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House moves to protect medical marijuana cardholder information from federal government


JEFFERSON CITY, Mo. — The Missouri House added a provision to a measure that would prevent medical marijuana databases from being sent to the federal government as they gave initial approval to Rep. Ron Hicks’ bill.

The lower chamber put their own stamp on a measure allowing Missourians who obtain their medical marijuana card to have misdemeanor offenses removed from their record on Wednesday morning. Since marijuana possession is already an expungeable offense, HB 341 would require that notices be sent to those who obtain a medical marijuana card that previous charges could be sealed.

Hicks said that with the state legalizing medical marijuana it makes sense to look backward to decriminalize those offenses. He specifically notes that there could be individuals being hindered in their life for something they are now legally allowed to do.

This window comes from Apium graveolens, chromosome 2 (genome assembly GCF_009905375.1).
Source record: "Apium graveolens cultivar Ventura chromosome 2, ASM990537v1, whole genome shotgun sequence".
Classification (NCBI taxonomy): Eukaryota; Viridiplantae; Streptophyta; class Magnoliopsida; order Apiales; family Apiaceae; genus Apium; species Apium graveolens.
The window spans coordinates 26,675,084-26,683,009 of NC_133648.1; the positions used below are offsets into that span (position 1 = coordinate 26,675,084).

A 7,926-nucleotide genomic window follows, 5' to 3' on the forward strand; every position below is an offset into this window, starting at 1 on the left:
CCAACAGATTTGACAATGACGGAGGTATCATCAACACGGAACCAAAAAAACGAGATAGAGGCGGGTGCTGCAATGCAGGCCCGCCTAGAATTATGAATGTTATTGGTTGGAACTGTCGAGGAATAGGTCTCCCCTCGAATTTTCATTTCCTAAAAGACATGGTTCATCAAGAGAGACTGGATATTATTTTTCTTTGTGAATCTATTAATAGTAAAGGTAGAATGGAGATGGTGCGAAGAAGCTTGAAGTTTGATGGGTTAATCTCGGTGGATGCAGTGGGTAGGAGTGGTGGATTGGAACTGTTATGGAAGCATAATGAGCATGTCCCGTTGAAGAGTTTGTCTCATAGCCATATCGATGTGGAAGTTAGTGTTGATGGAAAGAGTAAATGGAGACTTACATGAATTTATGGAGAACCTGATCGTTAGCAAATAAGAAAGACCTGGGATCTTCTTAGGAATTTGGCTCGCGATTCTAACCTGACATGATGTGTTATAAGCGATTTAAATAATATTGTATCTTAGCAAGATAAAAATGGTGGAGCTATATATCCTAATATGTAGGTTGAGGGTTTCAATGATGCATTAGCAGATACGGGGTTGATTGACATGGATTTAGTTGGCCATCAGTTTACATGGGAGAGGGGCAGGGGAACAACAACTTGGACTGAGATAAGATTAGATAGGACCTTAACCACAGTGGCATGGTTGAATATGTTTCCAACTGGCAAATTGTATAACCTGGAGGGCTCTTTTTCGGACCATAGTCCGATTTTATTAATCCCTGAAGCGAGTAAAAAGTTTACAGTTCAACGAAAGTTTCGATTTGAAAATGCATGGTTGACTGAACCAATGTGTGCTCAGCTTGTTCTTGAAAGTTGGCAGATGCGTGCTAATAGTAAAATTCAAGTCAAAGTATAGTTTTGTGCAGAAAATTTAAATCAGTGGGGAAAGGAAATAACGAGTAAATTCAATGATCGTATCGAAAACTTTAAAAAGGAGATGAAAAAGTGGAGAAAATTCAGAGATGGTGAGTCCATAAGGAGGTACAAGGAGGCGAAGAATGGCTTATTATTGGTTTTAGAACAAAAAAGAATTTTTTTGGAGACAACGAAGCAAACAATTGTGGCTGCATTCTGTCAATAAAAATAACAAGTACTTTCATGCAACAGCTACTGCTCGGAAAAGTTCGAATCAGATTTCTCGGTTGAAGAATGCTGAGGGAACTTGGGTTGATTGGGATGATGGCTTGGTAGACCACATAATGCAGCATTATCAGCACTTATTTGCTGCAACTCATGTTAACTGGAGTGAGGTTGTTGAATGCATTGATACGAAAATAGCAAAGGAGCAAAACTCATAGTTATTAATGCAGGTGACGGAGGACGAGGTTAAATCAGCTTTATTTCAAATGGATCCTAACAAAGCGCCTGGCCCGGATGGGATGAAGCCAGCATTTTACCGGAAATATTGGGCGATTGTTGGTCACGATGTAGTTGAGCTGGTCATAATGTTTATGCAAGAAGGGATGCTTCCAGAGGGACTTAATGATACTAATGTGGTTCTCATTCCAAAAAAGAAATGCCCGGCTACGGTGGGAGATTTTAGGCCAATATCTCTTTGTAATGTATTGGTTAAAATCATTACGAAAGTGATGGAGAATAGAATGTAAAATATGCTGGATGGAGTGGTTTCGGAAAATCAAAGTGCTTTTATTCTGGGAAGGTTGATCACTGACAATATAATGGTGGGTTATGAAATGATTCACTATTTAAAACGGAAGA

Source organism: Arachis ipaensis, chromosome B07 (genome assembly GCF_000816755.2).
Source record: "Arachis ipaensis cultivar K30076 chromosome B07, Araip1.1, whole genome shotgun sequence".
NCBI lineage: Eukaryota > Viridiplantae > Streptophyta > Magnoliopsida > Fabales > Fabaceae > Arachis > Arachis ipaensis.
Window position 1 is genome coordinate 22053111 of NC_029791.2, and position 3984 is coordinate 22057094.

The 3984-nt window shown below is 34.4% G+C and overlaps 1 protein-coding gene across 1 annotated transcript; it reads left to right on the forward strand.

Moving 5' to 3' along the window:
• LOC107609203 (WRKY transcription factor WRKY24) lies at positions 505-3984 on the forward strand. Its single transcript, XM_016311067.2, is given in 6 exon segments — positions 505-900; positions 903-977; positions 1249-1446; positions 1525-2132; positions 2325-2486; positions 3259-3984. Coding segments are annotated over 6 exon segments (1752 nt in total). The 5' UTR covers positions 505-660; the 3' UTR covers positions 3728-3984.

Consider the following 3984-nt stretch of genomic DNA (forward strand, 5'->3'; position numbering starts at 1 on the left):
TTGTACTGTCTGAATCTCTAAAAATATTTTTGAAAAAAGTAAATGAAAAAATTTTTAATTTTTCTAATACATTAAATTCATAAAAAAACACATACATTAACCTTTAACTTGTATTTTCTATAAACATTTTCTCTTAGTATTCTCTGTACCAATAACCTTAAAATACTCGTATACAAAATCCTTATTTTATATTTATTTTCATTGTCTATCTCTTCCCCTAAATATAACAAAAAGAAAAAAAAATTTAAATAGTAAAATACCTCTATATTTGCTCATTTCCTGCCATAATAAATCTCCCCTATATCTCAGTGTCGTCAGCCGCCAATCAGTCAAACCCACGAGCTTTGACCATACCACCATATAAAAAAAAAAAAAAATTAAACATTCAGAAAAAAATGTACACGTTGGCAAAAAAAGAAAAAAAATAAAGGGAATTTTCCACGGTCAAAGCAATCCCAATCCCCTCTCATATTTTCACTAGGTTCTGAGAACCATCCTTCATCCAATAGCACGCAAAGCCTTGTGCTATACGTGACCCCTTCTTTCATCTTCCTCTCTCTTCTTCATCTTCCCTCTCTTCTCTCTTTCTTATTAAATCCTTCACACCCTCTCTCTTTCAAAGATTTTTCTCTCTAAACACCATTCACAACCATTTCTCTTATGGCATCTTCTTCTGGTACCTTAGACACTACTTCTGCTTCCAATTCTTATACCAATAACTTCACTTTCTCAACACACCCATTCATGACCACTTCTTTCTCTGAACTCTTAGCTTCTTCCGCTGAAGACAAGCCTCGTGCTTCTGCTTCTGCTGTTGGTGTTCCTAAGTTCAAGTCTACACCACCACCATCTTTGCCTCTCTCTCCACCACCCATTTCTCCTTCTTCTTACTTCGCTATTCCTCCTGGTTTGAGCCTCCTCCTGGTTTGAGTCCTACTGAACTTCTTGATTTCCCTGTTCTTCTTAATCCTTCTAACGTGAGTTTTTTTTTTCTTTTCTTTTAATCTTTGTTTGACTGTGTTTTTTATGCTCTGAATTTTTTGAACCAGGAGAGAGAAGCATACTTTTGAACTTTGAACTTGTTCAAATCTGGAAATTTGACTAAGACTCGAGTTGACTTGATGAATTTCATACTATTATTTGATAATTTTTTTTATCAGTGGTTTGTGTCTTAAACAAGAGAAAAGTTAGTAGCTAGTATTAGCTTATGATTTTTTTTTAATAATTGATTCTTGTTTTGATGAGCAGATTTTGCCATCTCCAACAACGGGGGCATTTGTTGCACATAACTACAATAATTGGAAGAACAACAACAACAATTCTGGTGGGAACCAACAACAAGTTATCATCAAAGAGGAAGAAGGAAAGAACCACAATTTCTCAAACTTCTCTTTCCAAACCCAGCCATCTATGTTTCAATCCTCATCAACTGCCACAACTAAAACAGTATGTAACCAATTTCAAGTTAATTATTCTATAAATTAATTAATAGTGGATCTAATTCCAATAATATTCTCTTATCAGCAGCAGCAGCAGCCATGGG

“We are talking about small offenses. I am not asking you to let murderers go,” said Hicks.

Under the legislation, only those with specific misdemeanor offenses who apply for a medical marijuana card would be eligible. Those convicted of trafficking and selling marijuana would not qualify, nor would convictions with physical assault, sex offender registry, or death involved.

An amendment by Rep. Nick Schroer would prevent medical marijuana databases from being sent to the federal government. He noted it was basically the same things that the General Assembly did a few years back with concealed carry permits.

“I don’t think the federal government has any right to this information,” said Schroer.  

“I think your amendment is a great idea,” Rep. Gina Mitten told him.

While the bill gained bipartisan support, some rejected the bill as a whole.

Rep. Lane Roberts argued that marijuana was illegal at the point when the individuals made the decision to use it and the bill shouldn’t be open-ended just because it is legal in some cases now.

The measure needs one more vote in the House before moving to the Senate.